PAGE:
WASHINGTON—The U.S. Justice Department is suing to block AT&T Inc.'s proposed $39 billion takeover of T-Mobile USA, saying Wednesday that the combination of the second- and fourth-largest U.S. cellphone companies would hurt competition and likely raise prices.
At a news conference Wednesday, Deputy Attorney General James Cole said the combination would result in tens of millions of consumers facing fewer choices and lower-quality products.
But the agency said the "door is open" to AT&T to propose remedies in the deal.
The proposed tie-up has faced tough opposition from consumer groups and No. 3 carrier Sprint Nextel Corp. since it was announced in March. Shares of AT&T were down 3.7% on the announcement. Shares of Sprint, thought to be a victim of an enlarged AT&T, were 9.6% higher.
[...] The deal would create a giant in mobile telephony that AT&T has argued would provide better service to more of the country. But the Justice Department said in its suit that it would also remove an important challenger—T-Mobile—from the market, reducing pressure on its larger rivals to keep prices down and improve service. T-Mobile has been struggling to compete with the larger carriers, and owner Deutsche Telekom AG has said it isn't willing to invest more in the venture.
And this really cheers me up, too. Nice to see the Justice Department on our side for a change!
A class-action lawsuit against Comcast -- alleging the cable operator violated federal antitrust laws and overcharged subscribers -- is moving forward after a federal appeals court last week affirmed the case's class-action certification.
Behrend v. Comcast Corp., which seeks damages of more than $875 million, was originally filed in December 2003. Attorneys for the six plaintiffs claim Comcast overcharged customers for cable service, after acquiring cable providers in the Philadelphia area and obtaining a monopoly in violation of the Sherman Act.
A three-judge panel for the U.S. Court of Appeals for the Third Circuit ruled 2-1 on Aug. 23 that the class met all the tests for a class action under federal guidelines and concluded the class could show damages using common proof. That upheld a decision by the U.S. District Court for the Eastern District of Pennsylvania holding the question of "common impact" provable with class-wide evidence.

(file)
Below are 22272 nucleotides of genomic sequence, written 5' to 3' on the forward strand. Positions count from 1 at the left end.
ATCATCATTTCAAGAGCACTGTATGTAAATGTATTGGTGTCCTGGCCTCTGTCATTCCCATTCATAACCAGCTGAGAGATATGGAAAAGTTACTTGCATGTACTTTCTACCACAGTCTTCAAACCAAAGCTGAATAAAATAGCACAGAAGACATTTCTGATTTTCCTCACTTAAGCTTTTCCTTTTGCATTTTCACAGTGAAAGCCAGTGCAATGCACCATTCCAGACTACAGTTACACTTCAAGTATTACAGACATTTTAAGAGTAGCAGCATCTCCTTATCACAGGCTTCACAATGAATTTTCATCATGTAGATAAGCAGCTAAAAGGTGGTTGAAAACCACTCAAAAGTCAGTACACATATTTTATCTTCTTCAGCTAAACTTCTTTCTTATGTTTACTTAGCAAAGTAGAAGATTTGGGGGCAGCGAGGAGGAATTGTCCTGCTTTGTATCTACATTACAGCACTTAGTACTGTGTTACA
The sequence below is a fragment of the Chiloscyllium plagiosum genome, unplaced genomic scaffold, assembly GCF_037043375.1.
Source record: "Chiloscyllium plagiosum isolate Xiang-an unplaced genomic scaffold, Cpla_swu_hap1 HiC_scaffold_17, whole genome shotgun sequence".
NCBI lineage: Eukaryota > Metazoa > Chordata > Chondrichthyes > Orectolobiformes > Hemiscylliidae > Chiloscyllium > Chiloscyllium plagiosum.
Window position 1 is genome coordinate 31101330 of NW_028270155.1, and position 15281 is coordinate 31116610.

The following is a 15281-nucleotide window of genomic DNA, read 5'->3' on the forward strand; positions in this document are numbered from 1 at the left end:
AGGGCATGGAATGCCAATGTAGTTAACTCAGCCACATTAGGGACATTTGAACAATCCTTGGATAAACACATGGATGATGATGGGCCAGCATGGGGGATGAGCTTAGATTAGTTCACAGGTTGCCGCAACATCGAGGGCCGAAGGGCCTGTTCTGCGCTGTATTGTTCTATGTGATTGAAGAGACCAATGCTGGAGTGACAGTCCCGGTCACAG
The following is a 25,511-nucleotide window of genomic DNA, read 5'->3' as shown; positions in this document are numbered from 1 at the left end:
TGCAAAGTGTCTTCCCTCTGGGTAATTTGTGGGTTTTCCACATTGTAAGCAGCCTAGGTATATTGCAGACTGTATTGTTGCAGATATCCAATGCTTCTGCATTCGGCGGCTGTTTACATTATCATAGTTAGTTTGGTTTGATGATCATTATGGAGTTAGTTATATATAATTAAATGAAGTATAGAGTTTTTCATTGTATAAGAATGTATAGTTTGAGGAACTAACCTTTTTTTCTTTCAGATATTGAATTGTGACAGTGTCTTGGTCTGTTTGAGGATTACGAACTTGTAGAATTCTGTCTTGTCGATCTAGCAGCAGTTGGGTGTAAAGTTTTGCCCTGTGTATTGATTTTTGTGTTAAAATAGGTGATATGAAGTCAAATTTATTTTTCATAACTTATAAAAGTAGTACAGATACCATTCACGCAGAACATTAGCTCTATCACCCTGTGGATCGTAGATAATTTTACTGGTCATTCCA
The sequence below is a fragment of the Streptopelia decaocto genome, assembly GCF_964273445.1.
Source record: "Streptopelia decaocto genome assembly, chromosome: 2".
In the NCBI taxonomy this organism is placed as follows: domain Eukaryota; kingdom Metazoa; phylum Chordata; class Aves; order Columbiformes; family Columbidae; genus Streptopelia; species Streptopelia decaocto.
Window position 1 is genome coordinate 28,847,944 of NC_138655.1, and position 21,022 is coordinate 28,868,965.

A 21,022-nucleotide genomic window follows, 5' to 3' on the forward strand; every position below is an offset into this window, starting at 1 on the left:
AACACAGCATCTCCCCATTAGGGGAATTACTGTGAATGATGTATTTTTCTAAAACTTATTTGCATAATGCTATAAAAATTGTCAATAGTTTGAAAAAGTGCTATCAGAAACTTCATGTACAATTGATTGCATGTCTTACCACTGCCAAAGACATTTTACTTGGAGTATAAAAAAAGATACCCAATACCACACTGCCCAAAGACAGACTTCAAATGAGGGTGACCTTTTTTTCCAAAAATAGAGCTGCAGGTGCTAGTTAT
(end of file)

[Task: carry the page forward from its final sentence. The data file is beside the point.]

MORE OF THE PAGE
In upholding the lower court's ruling, the appeals panel said, "[W]e hold that the Court did not exceed its permissible discretion in determining that Plaintiffs established by a preponderance of evidence that they would be able to prove through common evidence (1) class-wide antitrust impact (higher cost on non-basic cable programming), and (2) a common methodology to quantify damages on a class-wide basis."
Comcast declined to comment on the ruling.
The suit alleges that Comcast in 1998 began acquiring or engaging in "swaps" for cable systems in the Philadelphia designated market area. That, according to the plaintiffs, increased Comcast's share of subscribers in the Philadelphia DMA from 23.9% in 1998 to 77.8% by 2002, then declining to 69.5% in 2007.
The six plaintiffs, non-basic Comcast cable customers, alleged the operator violated section 1 of the Sherman Act for "imposing horizontal territory, market and customer allocations by conspiring with and entering into and implementing unlawful swap agreements, arrangements or devices." They also charged Comcast violated section 2 of the Sherman Act on theories of monopolization and attempted monopolization.
In addition to claims covering the Philadelphia designated market area, the class-action lawsuit alleges Comcast engaged in similar monopolistic conduct in the Boston and Chicago markets.